London’s economy appears to be resilient and strong, with a record numbers of jobs and record low unemployment rate in the capital at the end of 2017 and beginning of 2018 respectively. Business confidence, as measured by the Purchasing Managers’ Index, is net positive, but sits
below the English average.
In the final quarter of 2017, there were a record number of jobs in the capital – over 5.86 million, which was 1.7 per cent higher than in the same period in 2016. For the first time in a year, London’s job growth out-stripped the rest of UK’s.
The fastest growing sector was construction – it saw year-on-year job growth of 10 per cent – while the education sector continued its downward trajectory with a fall of 5 per cent.
Service sector jobs growth overall – for so long the backbone of London’s economy – continued to be sluggish, with a rise of 0.8 per cent. Research has suggested that vacancies in the first few months of this year have increased showing the capital’s businesses still have an appetite for recruiting new talent.
While job growth is continuing, candidate shortage continues to place upward pressure on pay, and recent figures suggest pay growth is again slightly above price inflation.
The number of self-employed jobs bucked the national trend by growing nearly 7 per cent (across the UK, numbers fell 1 per cent) to a record high of 800,000 across the capital (13.7 per cent of all jobs). Over the last year, the proportions of self-employed jobs in London and the rest of the UK have diverged, with London’s level one percentage point higher.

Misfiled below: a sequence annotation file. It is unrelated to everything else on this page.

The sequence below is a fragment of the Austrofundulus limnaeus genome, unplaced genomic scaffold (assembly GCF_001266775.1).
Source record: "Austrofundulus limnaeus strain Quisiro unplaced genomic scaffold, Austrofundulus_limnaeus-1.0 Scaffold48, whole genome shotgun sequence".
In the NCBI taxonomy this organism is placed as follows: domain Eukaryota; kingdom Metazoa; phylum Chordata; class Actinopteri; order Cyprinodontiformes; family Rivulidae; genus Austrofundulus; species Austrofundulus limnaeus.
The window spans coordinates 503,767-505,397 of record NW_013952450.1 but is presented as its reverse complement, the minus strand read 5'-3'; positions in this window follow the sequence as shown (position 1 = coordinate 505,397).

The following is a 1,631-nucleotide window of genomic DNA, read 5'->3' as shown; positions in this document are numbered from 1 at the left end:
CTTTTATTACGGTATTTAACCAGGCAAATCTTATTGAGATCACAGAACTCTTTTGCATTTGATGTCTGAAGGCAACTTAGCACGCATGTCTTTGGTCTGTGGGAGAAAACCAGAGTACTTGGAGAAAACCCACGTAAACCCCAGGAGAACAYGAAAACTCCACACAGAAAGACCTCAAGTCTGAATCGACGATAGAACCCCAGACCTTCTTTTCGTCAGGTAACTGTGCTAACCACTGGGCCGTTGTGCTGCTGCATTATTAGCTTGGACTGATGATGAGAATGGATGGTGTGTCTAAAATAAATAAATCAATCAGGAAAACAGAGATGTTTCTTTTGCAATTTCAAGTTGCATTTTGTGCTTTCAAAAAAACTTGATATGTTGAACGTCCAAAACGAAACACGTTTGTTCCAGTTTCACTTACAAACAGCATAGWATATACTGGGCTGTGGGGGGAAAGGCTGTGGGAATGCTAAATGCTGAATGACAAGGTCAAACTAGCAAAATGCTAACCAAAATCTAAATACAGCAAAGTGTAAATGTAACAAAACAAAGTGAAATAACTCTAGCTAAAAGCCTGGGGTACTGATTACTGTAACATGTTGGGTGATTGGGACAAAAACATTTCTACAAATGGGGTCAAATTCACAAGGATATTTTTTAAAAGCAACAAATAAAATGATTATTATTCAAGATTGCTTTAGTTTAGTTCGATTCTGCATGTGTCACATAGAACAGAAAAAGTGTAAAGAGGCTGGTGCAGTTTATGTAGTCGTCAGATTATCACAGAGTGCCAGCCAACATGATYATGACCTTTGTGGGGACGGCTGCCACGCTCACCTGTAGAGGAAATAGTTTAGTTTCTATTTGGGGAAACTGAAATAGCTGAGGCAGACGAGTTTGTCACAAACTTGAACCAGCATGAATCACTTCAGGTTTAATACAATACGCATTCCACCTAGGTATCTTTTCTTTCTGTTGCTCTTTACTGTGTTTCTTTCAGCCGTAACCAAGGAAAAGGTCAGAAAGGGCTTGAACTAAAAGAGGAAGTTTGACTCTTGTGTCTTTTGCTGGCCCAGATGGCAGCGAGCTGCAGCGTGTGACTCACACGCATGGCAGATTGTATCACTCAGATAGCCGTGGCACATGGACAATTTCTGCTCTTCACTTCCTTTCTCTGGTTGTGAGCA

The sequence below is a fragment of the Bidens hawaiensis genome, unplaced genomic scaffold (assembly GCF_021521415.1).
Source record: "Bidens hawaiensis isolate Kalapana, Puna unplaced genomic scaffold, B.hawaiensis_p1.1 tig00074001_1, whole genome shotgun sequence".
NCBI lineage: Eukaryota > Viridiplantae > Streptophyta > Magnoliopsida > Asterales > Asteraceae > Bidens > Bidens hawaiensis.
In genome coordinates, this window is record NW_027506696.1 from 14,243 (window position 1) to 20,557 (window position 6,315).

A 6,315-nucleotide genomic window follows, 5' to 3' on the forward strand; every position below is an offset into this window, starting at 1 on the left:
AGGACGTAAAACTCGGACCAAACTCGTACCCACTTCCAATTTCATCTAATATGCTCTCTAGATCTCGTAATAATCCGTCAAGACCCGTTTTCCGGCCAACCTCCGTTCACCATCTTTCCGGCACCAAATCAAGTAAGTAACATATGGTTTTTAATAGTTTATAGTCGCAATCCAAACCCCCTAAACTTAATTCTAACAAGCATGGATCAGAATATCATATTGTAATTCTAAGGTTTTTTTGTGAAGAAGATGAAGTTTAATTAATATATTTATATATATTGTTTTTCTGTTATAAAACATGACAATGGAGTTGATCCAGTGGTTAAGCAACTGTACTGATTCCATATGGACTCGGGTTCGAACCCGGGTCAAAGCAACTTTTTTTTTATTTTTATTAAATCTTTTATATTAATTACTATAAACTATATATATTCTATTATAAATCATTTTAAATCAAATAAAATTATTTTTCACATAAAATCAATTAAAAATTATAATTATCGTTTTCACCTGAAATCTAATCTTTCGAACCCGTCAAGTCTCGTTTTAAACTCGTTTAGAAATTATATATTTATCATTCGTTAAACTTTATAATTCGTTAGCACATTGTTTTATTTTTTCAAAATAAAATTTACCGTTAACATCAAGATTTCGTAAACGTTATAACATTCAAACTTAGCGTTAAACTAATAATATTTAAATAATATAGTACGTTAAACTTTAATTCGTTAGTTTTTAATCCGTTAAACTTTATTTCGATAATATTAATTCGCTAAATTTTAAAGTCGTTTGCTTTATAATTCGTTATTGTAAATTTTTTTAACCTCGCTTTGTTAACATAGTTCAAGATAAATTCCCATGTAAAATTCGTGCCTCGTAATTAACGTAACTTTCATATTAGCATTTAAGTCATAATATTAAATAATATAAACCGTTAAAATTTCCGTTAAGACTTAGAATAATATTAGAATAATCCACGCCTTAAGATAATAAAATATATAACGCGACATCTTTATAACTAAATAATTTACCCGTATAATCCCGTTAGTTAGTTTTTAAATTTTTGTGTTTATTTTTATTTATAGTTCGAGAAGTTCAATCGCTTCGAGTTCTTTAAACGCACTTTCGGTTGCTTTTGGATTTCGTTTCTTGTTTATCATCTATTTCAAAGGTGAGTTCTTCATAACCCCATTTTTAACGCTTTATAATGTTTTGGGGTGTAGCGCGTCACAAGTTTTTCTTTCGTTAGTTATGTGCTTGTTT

The number of people unemployed in London fell to a record low of 239,000 – or 4.8 per cent of the economically active 16+ population – demonstrating the continuing resilience of London’s jobs market to Brexit uncertainty. However, there are continued concerns over in-work poverty for London’s lower earners.
The number in employment also rose, mirroring the rise in number of jobs, to over 4.7 million – equating to three quarters of the 16-64 population. London does, however, continue to have the widest gap in male and female employment rates in the country – the subject of a planned Centre for London study.
Not in Education, Employment or Training
Just under 100,000 young people (aged 16-24) across London were classified as NEET (Not in Education, Employment or Training) across the final three months of 2017. This follows the annual trend of falling after the third quarter as graduates find jobs or start various qualifications. It is also 1.4 per cent lower than the same period in 2016. There have been recent calls for compulsory careers education in colleges, to prevent many leavers failing to find a job and becoming a NEET, but the current funding environment may make this a challenge.
Central London commercial property data suggests a promising start to the year, showing the capital is still an appealing place to do business. Active demand for commercial space rose to over 10 million square feet, a level not seen in the last four years. Research suggest that the sectors driving this growth were banking and finance, as well as the creative industries.